Dandelions are hardy. Give them a crack on a city sidewalk, and they will thrive. The beautiful orchid, by contrast, is much more delicate. To thrive it needs conditions like those in Costa Rica: warm, sunny, and moist.
Increasingly, research on the human genome suggests that important gene-environment interactions may lead to psychiatric syndromes. An example is that two short alleles on the serotonin-transporter (5-HTT) gene may heighten vulnerability to depression under adverse circumstances.
Why would such vulnerability genes survive? Shouldn’t people who inherit them be adversely selected, so their genes would decrease and die out over generations? Or, might such genetic patterns give evolutionary advantage in selected environments—something like sickle-cell trait making people more resistant to malaria?
Emerging evidence, including data from studies by Penn State scientists, suggests that some genetic patterns, such as two short 5-HTT alleles, might confer behavioral advantages in an optimal environment. People with two short alleles who grow up in nurturing, intact families, with educational and economic privilege, may actually show greater resilience and creativity, while others with the same genetic pattern, who come from poverty and dysfunction, may do worse than average. If this theory is correct, the people with two short 5-HTT alleles are “orchids,” doing beautifully in ideal environments, but worse than average in bad environments. The majority of people, who have either a short and a long or two long alleles, are “dandelions,” doing moderately well in a broad range of environments.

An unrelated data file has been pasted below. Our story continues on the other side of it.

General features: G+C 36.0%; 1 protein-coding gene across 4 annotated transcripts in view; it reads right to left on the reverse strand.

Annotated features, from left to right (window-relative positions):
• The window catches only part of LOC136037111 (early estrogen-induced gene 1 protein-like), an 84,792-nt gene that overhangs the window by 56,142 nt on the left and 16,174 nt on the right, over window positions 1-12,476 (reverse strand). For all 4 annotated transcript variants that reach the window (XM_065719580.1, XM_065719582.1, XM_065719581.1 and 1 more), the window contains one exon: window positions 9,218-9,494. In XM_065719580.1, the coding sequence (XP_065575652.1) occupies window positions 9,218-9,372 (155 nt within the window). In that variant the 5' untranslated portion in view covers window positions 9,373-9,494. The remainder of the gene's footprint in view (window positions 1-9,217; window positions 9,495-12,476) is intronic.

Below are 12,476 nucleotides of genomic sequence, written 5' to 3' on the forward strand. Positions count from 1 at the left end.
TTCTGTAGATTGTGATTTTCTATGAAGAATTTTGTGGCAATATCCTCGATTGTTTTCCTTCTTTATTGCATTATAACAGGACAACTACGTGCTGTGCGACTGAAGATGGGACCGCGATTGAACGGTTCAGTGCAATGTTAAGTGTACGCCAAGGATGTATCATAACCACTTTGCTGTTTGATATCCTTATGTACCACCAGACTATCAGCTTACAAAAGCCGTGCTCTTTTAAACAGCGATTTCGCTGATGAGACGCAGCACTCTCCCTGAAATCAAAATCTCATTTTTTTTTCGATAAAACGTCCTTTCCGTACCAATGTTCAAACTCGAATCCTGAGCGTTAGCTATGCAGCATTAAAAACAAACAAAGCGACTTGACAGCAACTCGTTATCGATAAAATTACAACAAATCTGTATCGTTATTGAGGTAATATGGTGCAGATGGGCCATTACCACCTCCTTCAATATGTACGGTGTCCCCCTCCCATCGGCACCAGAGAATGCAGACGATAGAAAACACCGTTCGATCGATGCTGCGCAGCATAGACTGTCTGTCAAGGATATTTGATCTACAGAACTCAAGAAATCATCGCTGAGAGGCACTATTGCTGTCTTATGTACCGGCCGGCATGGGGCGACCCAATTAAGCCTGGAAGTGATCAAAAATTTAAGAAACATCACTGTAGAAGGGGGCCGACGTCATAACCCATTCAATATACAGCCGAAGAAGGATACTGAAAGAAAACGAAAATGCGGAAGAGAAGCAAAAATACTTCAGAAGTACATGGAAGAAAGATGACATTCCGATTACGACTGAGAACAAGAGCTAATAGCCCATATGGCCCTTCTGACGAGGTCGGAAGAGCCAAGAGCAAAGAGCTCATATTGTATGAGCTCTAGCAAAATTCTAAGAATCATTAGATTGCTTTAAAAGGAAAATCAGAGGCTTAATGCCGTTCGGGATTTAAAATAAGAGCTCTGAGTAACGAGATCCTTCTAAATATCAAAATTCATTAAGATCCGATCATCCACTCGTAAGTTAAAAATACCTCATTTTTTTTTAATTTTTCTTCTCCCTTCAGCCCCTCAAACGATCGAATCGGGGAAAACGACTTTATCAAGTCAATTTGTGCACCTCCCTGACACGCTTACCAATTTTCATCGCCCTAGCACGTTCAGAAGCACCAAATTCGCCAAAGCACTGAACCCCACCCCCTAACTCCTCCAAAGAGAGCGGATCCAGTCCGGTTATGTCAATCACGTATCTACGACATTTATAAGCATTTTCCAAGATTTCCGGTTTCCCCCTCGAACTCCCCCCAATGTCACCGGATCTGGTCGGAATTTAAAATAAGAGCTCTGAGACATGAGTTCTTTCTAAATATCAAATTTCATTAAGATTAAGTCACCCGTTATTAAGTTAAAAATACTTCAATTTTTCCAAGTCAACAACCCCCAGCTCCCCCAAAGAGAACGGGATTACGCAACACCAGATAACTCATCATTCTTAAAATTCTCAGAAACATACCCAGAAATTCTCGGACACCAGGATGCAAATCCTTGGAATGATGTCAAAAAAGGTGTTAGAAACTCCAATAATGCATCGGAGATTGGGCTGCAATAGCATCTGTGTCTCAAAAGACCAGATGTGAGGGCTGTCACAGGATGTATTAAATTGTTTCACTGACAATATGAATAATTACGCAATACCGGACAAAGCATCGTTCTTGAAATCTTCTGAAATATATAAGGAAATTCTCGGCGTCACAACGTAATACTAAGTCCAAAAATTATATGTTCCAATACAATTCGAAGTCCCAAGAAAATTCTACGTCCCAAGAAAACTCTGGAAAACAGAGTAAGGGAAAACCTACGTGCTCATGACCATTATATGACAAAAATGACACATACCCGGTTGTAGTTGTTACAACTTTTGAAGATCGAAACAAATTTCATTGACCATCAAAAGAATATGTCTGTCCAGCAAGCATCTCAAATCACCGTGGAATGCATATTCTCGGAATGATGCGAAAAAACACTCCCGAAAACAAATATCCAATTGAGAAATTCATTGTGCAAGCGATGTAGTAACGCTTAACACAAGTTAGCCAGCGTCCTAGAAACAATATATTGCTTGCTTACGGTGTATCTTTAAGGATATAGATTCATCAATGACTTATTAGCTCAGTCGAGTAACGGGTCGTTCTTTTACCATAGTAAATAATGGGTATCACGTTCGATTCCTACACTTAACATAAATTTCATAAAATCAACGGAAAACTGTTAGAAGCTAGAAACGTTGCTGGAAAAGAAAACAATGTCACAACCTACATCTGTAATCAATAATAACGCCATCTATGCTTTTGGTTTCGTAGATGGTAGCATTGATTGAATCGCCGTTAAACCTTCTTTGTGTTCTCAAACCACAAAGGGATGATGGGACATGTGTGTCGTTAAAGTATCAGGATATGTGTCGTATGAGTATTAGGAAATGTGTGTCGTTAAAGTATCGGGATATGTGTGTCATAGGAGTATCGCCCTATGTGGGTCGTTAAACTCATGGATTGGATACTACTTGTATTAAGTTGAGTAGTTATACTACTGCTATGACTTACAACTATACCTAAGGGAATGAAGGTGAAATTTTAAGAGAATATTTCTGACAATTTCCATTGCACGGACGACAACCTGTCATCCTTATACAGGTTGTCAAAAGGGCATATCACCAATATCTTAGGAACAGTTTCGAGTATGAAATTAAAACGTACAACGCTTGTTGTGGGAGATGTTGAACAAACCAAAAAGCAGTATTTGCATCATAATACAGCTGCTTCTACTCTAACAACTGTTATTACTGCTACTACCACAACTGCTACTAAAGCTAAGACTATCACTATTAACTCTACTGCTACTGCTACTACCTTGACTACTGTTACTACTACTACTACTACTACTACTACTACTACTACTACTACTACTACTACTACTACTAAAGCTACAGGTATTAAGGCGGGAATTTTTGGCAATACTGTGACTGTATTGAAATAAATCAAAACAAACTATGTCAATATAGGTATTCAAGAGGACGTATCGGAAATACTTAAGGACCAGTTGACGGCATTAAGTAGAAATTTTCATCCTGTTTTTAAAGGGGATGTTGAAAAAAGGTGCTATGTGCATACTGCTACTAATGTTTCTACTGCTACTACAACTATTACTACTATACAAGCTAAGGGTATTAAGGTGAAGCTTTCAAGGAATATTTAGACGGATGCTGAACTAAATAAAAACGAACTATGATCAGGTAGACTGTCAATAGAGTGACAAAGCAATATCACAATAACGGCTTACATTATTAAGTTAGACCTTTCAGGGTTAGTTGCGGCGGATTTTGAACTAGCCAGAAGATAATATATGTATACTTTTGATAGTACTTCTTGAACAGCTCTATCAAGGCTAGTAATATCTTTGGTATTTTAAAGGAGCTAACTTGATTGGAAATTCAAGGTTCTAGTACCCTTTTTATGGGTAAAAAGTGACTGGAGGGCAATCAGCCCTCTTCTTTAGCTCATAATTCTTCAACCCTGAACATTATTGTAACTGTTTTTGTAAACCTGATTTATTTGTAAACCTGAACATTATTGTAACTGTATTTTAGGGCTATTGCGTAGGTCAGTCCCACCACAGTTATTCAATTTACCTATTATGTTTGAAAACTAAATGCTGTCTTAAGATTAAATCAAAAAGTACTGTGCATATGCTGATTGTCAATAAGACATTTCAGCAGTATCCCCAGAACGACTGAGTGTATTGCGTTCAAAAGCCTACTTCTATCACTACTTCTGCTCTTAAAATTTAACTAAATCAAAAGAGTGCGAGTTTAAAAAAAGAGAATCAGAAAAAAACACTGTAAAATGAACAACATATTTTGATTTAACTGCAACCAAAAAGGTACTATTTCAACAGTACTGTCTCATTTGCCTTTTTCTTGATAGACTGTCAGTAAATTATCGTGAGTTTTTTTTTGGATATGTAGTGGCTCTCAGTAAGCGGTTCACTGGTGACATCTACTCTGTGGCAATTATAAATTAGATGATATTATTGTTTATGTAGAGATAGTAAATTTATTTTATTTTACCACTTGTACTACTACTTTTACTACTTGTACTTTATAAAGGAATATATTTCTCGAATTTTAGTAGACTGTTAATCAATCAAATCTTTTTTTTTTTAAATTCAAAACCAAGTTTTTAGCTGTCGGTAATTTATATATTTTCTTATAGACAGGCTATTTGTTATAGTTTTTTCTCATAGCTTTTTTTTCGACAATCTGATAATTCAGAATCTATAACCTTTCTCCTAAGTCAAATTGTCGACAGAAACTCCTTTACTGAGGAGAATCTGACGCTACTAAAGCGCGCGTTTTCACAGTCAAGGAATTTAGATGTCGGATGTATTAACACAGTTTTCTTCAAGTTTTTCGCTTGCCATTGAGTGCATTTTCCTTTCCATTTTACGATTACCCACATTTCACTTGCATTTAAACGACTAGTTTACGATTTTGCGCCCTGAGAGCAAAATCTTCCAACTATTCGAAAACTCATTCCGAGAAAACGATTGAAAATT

As I write periodically in BTP, we stand on the threshold of dramatic and exciting breakthroughs in understanding the brain. In time, these discoveries should help people who suffer from psychiatric syndromes—including autism, ADHD, depression, and PTSD
Alan J. Gelenberg, M.D.
Editor, Biological Therapies in Psychiatry
Professor and Chair, Psychiatry, Penn State University
Editor-in-Chief, Journal of Clinical Psychiatry